We know that a ‘good birth‘ is one which is not just safe but is also satisfying. In a system which doesn’t always place the importance of experience as highly as you may wish to advocate strongly for your experience alongside your safety. Your emotional, spiritual and cultural needs should be supported as well as possible alongside your physical. We are all different. Every body, every baby and every pregnancy are different. Our care should strive to recognise and honour that to support positive experiences.
Each of us have different perceptions of and tolerances for risk. These boundaries can also change during your pregnancy and indeed from one pregnancy to another. Exploring and staying in touch with how you feel about risk can be a useful in navigating and handing the influences of others. Supporting yourself by accessing relevant information from trusted sources can be helpful if and when risk is highlighted to you.
The things we value as individuals will vary greatly. It’s common to feel discomfort when there is a misalignment of our relative values and this can also lead to conflict. This can happen even when our desired outcomes are the same. It can be helpful to remember that the journey matters too. Knowing what feels important to you and what things you value can increase a sense of comfort especially when it comes to decision making.
Finding balance when there are a great number of influences and concerns at play can feel overwhelming. Conflict and discomfort can have a huge impact on how we experience pregnancy, birth and parenthood. With a great many influences and voices surrounding us it can be easy to feel uncomfortable and unsatisfied. At Real Birth Project we believe you should be at the centre of your birth experience. We’re committed to providing support and helping parents find balance during the transitions of parenthood.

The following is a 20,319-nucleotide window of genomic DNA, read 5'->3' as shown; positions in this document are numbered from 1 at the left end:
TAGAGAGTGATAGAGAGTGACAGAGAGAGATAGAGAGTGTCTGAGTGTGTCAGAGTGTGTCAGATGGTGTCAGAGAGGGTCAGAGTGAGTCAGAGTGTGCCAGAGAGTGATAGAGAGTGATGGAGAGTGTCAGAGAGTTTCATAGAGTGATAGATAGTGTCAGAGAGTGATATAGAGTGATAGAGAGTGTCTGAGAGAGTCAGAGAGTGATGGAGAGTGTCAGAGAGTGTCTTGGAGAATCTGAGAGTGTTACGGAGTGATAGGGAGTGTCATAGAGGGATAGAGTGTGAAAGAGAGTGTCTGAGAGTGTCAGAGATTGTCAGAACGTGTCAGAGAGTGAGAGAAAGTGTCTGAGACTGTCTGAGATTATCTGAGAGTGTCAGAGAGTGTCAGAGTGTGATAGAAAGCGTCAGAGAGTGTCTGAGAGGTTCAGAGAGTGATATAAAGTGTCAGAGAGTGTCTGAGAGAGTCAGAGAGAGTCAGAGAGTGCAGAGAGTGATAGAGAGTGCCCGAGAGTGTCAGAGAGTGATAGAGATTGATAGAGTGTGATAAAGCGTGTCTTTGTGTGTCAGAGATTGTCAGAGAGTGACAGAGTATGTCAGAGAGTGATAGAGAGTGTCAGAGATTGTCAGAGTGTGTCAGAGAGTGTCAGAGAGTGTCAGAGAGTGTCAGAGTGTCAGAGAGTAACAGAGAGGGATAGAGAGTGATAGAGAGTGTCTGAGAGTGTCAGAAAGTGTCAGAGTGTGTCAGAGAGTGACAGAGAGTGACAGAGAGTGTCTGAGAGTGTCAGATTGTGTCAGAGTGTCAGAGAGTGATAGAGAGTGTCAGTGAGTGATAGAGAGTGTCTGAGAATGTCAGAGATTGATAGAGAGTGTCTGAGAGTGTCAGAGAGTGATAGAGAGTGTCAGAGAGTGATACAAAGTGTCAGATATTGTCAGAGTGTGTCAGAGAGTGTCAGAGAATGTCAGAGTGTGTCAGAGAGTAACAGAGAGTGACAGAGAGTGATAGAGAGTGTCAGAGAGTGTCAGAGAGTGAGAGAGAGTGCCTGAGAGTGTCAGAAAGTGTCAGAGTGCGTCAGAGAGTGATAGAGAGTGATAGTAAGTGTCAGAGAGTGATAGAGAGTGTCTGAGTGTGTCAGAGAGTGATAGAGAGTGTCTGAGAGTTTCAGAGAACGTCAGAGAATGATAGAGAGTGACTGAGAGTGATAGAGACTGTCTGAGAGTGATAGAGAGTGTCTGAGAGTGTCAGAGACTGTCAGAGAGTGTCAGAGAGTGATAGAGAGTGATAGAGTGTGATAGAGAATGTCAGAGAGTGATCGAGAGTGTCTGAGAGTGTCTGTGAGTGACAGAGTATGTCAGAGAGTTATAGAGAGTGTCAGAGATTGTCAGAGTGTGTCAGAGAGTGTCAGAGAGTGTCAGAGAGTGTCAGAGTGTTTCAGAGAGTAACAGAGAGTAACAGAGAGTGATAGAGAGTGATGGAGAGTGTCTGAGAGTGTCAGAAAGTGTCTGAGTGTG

- The Maternity Services and NHS systems can have a huge influence and impact on our experiences of pregnancy and birth. In cyclical nature the systems and our culture facilitate and validate each other.
- Safety and risk are key concerns of the current UK birthing system. To manage safety and mitigate risk the system creates guidelines, policies, pathways and procedures. We know that these practices can have significant impact on access to your choices and your experience of birth.
- Understanding and awareness of the variety of influence in addition to the systems which manage our births (with their concerns, priorities and values) can help us navigate this time in a positive way.
- Improved safety at the expense of a good birth experience is a false dichotomy. A good experience doesn’t refer to a perfect birth but one where we feel satisfied and where we are treated as individuals, with dignity and respect.
- Creating a sense of balance can be helpful. You can choose what you accept openly and what you turn away from during your journey. Being at the centre of your experience is important.
Post by Rebecca Robertson, come and share your thoughts and experiences on Instagram does this post resonate with you?